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Healthy Living

Diabetics and Obesity

Health is not a matter of combatting a single problem with a single solution. To prevent and combat the serious lifestyle diseases that pose a threat to both the health of the individual and the economy, the issues faced need to be approached from many angles. Academics in the University of Copenhagen's well established research environments are involved in interdisciplinary studies designed to improve public health. Below are some examples of some of the research that makes up the many pieces of the huge health jigsaw.

  • More protein and fewer carbohydrates to prevent obesity
    The European project 'Diogene' has shown that a diet with more protein and fewer carbohydrates prevents weight gain. The same applies to diets based on slowly metabolised carbohydrates (i.e. with a low glycemic index). The beneficial effect of protein is seen in both adults and children.
  • The beneficial effect of exercise

    We continue to learn more about the biological and genetic mechanisms underlying the beneficial effect of exercise and a healthy diet. Recent studies have shown that 30 minutes of exercise a day has the same beneficial effect as 60 minutes.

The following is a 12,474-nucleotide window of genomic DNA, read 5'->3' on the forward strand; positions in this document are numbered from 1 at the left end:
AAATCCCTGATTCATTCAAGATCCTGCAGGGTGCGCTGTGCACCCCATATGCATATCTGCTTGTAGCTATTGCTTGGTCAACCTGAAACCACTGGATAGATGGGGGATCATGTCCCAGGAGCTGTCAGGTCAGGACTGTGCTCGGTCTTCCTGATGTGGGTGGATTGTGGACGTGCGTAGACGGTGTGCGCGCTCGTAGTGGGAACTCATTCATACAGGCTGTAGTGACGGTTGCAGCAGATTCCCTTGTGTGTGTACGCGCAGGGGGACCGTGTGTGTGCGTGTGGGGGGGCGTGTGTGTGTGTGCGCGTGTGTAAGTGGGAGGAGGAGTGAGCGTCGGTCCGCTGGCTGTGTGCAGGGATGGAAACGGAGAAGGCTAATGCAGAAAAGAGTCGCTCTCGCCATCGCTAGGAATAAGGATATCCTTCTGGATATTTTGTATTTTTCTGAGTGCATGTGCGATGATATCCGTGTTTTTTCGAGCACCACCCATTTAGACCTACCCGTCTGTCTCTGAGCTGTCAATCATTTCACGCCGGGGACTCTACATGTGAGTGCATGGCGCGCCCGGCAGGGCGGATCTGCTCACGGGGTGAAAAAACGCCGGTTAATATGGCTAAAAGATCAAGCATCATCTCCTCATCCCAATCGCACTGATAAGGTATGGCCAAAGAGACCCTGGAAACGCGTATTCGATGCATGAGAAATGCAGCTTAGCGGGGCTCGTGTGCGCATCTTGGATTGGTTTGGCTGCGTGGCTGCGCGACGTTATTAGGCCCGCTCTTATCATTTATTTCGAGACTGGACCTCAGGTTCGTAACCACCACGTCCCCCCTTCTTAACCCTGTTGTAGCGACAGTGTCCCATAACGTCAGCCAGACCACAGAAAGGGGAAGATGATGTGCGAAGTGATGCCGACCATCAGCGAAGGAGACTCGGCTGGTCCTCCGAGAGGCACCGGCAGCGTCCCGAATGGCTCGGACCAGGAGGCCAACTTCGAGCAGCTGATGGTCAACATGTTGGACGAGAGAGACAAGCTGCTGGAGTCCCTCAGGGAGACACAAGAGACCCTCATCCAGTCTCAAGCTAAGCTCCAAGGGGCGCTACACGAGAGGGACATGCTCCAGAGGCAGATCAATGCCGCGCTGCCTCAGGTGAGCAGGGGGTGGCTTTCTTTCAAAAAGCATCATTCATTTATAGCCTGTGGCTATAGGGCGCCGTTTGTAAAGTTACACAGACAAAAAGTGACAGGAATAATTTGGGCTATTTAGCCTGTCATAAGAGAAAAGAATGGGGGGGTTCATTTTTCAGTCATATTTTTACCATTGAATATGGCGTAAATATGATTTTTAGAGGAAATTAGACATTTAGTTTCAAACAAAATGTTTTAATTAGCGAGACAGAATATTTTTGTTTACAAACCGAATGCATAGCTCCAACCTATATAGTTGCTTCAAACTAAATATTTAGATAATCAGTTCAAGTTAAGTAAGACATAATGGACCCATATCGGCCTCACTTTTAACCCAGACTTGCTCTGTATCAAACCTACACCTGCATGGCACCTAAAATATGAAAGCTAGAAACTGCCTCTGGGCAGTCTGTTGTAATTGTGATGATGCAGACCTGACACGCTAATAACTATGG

• Food and meals are influenced by health considerations and habits

    Health and weight considerations are part of many people's everyday lives, but in practice our habits are to a large extent also influenced by other concerns such as the practical circumstances, social conventions and the desire to create and maintain social relationships. For example, there are large variations in how obesity is experienced and handled by men and women and by the well- and poorly educated.

  • Cost-effective prevention
    Prevention is important for improving public health. Research into prevention campaigns shows what works best, costs least and reaches the parts of the population in most need of it. Structural solutions such as the prices of tobacco, alcohol and food, traffic systems that promote physical activity and reduce air pollution and initiatives that reduce stress at work, have proven to be the most cost-effective. Structural prevention measures also reduce social inequalities in health care.

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